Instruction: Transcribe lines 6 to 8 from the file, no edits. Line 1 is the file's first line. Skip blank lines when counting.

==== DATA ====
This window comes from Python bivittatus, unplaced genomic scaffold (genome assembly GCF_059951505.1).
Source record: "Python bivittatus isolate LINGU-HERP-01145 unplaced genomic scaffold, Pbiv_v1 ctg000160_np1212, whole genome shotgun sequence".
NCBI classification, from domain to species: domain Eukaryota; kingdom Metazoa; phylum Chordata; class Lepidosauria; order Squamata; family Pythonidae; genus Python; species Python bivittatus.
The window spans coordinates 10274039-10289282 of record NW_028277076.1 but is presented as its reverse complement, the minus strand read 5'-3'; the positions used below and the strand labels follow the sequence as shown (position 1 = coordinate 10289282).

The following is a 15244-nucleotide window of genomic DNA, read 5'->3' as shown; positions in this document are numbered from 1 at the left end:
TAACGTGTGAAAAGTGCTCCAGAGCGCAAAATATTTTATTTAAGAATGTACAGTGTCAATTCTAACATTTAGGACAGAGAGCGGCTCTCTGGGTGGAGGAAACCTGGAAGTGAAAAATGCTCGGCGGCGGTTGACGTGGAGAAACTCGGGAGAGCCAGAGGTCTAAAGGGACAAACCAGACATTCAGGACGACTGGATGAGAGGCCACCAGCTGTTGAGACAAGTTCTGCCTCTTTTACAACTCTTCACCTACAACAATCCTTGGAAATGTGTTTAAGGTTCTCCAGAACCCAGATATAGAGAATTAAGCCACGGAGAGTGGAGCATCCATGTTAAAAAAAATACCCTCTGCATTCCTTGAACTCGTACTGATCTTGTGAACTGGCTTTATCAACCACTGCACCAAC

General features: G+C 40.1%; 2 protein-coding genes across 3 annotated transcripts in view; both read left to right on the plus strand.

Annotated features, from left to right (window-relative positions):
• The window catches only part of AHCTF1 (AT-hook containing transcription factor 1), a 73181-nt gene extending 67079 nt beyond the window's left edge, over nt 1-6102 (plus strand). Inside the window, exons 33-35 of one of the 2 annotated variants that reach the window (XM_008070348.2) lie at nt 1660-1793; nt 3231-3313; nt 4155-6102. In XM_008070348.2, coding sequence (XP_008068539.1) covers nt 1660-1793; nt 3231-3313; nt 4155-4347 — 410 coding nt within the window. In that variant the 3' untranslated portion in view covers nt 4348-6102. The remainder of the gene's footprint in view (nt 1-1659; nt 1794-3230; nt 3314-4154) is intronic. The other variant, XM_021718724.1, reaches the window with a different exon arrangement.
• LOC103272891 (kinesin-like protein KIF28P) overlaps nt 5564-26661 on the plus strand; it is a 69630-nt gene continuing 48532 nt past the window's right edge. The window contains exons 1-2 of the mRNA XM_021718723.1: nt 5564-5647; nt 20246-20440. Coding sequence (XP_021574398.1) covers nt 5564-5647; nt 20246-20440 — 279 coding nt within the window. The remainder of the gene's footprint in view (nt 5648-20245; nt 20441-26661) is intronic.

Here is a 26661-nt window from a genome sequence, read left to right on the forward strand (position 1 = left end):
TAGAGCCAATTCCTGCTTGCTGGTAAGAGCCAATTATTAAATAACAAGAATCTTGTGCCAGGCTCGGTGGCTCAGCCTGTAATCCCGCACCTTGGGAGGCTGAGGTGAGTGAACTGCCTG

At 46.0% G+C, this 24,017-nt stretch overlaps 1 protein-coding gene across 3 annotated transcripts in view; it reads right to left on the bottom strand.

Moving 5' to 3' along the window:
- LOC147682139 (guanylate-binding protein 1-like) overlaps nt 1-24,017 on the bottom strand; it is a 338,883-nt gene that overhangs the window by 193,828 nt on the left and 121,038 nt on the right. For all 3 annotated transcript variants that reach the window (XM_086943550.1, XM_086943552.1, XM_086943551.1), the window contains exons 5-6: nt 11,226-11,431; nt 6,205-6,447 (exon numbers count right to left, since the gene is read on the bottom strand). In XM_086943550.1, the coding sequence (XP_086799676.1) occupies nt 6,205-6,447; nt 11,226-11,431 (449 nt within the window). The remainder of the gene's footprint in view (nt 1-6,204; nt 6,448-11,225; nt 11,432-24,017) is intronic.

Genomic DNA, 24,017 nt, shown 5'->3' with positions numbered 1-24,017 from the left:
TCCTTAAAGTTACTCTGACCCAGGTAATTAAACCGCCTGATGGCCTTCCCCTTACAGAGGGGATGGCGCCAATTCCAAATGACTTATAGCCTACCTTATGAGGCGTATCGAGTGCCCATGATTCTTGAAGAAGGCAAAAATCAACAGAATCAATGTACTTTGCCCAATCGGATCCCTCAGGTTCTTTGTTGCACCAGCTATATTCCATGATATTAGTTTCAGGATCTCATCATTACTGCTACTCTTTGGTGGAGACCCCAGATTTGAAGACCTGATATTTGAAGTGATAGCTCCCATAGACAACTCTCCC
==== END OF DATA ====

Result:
TAACGTGTGAAAAGTGCTCCAGAGCGCAAAATATTTTATTTAAGAATGTACAGTGTCAATTCTAACATTTAGGACAGAGAGCGGCTCTCTGGGTGGAGGAAACCTGGAAGTGAAAAATGCTCGGCGGCGGTTGACGTGGAGAAACTCGGGAGAGCCAGAGGTCTAAAGGGACAAACCAGACATTCAGGACGACTGGATGAGAGGCCACCAGCTGTTGAGACAAGTTCTGCCTCTTTTACAACTCTTCACCTACAACAATCCTTGGAAATGTGTTTAAGGTTCTCCAGAACCCAGATATAGAGAATTAAGCCACGGAGAGTGGAGCATCCATGTTAAAAAAAATACCCTCTGCATTCCTTGAACTCGTACTGATCTTGTGAACTGGCTTTATCAACCACTGCACCAAC

General features: G+C 40.1%; 2 protein-coding genes across 3 annotated transcripts in view; both read left to right on the plus strand.

Annotated features, from left to right (window-relative positions):